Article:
17 Jul 2010, 3:08pm
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team slow and unsteady

(that’s us)

(i had my first fall of the trip today… while i was standing upright in one place. my heavy bike fell over and took me with it. unsteady indeed! but the only thing bruised was my dignity.)


written on the evening of july 16th (that’s yesterday)

yesterday morning shortly after setting out from cambridge, we passed a grass fire (not too big, but spreading from two different spots) on the side of the road. we called 911 and the dispatcher informed us that they already knew about it, though there was no sign of response as of yet, except for one guy (i guessed it was his property) trying (rather futilely i thought) to beat it out with a shovel. a. wanted me to take a photo of him, but i felt like i was rubbernecking as it was when i took these shots:

(that one’s from a bit further down the road)

another disaster:

the life that is in me honors the life that was in you. may the life that was in you help new life to flourish, and may i carry your death in me with my life so that neither is wasted… (something like that. i want to write a roadkill prayer.)

yesterday there were also lots of bits of wood on the side of the road–fallen off of logging trucks i guess–that from a distance i often thought were roadkill. they even splintered and got squashed into the road the same way roadkill does, and their heartwood was like pink flesh under their bark fur coats.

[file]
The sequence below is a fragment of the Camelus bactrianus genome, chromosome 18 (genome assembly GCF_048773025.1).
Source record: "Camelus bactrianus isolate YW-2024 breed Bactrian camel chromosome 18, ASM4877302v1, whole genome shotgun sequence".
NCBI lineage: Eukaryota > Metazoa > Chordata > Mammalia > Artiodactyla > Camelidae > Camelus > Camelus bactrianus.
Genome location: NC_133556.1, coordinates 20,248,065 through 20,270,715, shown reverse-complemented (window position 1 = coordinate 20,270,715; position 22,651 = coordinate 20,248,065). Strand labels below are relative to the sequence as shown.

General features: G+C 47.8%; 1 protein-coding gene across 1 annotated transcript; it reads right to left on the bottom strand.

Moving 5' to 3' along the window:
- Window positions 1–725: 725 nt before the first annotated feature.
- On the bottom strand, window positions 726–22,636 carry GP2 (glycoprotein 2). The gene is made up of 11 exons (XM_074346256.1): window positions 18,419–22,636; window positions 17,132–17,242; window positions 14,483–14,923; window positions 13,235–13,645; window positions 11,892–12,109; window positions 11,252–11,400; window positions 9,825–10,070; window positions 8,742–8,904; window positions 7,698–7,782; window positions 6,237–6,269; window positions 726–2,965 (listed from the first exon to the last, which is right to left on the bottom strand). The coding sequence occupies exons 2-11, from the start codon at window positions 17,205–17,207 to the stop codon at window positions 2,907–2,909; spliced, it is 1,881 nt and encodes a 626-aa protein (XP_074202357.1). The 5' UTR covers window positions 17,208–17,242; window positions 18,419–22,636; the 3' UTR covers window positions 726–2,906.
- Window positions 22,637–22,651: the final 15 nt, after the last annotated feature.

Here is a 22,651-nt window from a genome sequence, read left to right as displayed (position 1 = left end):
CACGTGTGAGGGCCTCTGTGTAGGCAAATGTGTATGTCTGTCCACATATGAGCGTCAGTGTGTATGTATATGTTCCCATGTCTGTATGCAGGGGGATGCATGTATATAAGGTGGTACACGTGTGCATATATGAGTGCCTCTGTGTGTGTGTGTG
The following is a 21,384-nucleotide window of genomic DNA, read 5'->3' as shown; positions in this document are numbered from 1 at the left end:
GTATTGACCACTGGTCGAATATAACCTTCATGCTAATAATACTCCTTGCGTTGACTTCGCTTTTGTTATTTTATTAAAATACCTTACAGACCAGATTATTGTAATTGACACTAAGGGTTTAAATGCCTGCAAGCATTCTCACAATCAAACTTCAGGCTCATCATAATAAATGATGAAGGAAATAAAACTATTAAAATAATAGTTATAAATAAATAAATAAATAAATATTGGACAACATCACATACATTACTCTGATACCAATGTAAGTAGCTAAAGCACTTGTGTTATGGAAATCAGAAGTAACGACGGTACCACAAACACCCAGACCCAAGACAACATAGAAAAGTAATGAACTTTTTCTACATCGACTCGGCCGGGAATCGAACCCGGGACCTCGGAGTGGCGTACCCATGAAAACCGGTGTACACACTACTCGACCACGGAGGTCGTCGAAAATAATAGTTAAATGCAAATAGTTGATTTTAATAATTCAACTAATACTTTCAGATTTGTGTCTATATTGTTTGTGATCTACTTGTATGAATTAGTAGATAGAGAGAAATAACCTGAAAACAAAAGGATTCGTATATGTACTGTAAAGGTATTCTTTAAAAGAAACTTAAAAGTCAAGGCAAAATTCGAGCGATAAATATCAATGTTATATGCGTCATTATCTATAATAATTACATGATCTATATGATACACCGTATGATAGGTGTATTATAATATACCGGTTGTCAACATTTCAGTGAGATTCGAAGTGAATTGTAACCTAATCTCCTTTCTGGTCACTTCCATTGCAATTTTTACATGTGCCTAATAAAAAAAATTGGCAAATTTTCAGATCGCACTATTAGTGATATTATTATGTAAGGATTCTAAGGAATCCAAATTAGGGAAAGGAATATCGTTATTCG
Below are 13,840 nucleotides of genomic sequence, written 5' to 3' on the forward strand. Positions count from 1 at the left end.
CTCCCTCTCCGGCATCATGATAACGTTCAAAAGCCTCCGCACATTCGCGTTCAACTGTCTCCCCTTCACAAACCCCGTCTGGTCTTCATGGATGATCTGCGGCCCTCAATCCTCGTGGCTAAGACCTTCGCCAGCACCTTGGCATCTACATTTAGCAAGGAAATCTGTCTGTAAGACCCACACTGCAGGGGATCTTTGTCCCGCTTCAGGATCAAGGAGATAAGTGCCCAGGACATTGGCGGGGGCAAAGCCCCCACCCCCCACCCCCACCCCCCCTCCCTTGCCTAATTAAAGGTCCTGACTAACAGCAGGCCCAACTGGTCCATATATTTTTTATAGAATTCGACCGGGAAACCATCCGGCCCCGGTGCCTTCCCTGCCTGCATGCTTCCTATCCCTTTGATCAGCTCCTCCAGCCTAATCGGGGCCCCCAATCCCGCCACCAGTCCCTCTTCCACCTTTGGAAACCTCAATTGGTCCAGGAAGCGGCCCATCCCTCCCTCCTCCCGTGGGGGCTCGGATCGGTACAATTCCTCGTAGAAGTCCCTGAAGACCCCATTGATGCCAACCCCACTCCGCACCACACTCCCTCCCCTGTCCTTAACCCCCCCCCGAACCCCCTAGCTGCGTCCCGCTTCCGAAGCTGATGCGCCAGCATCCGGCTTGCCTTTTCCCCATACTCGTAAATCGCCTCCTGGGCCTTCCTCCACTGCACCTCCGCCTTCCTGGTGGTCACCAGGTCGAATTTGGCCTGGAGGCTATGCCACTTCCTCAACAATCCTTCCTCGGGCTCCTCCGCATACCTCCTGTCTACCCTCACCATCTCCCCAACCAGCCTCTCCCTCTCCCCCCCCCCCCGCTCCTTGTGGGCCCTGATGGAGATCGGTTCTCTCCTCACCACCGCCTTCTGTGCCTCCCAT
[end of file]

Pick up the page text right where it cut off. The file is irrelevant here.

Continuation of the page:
here’s something we missed out on–there’s a bike path called the weiser river trail that ran along (or near) much of our route yesterday. it’s unpaved, though, and a.’s tires are not too bad on gravel and dirt but mine are very much road tires (sort of an accidental choice, but they have been quite nice tires for the most part) and are just awful on gravel. it’s just as well, because the internet implied that some of the bridges on the path are in need of repair or even impassable, but still it called to us from the highway…

dear idaho,
that is how you do a welcome sign.

i used to pass the version of that sign that’s along i-5 all the time when i drove between portland and seattle. we’ve come quite a ways north!

a waitress at the cafe in cambridge quipped yesterday morning that idaho would be the biggest state in the union if you ironed it out, and i am starting to believe her! since yesterday evening we have been surrounded by mountains. two westbound riders we met at the cafe, ted and steve (who incidentally started out at part of a 6-person group and are now two!), told us they think idaho is the prettiest state. we were still kind of in the high desert of hells canyon and the snake river at the time and were dubious, but i’m starting to believe them too. yesterday evening after we left new meadows we followed the salmon river through the woods–

(the evening’s long shadows made it difficult to take nice photos–everything in the shade was dark and everything in the sun was so bright!)

toto, we’re not in oregon anymore–

though i think the progenitor of that particular sign would be a kook anywhere. check out this display:

anyway, we spent the night at an overpriced and under-amenitied rv park just south of pollock. you win some you lose some. we could have gone on to riggins, maybe, but we were tired and it was getting close to dark.

this morning: